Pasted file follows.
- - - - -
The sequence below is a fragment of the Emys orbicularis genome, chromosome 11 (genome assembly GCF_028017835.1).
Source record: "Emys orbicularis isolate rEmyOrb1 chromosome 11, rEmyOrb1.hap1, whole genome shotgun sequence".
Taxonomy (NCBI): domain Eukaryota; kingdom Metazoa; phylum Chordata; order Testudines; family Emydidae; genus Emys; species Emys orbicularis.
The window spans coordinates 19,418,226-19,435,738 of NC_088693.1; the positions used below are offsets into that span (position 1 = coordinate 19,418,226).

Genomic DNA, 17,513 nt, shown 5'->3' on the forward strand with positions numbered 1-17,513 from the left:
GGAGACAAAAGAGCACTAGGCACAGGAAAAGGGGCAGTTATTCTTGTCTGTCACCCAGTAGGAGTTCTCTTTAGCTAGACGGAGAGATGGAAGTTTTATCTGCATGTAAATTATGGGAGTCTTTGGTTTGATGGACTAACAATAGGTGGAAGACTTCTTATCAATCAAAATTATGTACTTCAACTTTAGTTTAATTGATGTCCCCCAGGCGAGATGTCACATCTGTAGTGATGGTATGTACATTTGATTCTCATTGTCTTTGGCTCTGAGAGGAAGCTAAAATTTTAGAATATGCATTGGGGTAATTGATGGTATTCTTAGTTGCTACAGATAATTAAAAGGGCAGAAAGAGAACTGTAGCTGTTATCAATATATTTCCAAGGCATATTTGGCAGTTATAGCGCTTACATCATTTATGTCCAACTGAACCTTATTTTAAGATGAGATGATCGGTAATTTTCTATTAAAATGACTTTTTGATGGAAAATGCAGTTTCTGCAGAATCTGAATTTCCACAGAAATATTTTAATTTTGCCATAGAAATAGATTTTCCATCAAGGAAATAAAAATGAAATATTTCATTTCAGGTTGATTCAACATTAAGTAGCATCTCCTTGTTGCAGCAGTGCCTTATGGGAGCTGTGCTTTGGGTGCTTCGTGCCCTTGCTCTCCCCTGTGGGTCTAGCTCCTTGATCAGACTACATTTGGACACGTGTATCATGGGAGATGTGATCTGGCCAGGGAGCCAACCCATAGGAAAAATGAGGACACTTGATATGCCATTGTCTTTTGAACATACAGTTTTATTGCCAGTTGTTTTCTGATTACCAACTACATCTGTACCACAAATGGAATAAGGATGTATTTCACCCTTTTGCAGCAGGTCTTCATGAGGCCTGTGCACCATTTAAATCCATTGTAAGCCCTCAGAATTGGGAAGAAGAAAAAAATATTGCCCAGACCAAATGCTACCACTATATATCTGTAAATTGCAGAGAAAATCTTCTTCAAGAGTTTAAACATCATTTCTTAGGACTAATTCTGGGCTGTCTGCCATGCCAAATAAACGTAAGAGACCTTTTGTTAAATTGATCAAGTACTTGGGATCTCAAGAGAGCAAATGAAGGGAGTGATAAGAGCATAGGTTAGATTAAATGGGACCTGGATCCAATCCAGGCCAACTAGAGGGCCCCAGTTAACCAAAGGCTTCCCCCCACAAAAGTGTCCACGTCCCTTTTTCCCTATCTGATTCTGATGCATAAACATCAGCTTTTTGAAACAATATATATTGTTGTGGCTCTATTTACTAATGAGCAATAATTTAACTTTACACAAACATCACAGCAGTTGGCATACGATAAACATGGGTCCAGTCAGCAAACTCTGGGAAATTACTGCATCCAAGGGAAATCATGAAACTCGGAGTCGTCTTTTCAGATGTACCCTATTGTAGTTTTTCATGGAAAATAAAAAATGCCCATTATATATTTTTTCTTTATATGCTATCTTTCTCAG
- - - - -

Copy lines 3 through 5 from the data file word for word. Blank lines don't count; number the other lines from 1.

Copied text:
Taxonomy (NCBI): domain Eukaryota; kingdom Metazoa; phylum Chordata; order Testudines; family Emydidae; genus Emys; species Emys orbicularis.
The window spans coordinates 19,418,226-19,435,738 of NC_088693.1; the positions used below are offsets into that span (position 1 = coordinate 19,418,226).

Genomic DNA, 17,513 nt, shown 5'->3' on the forward strand with positions numbered 1-17,513 from the left: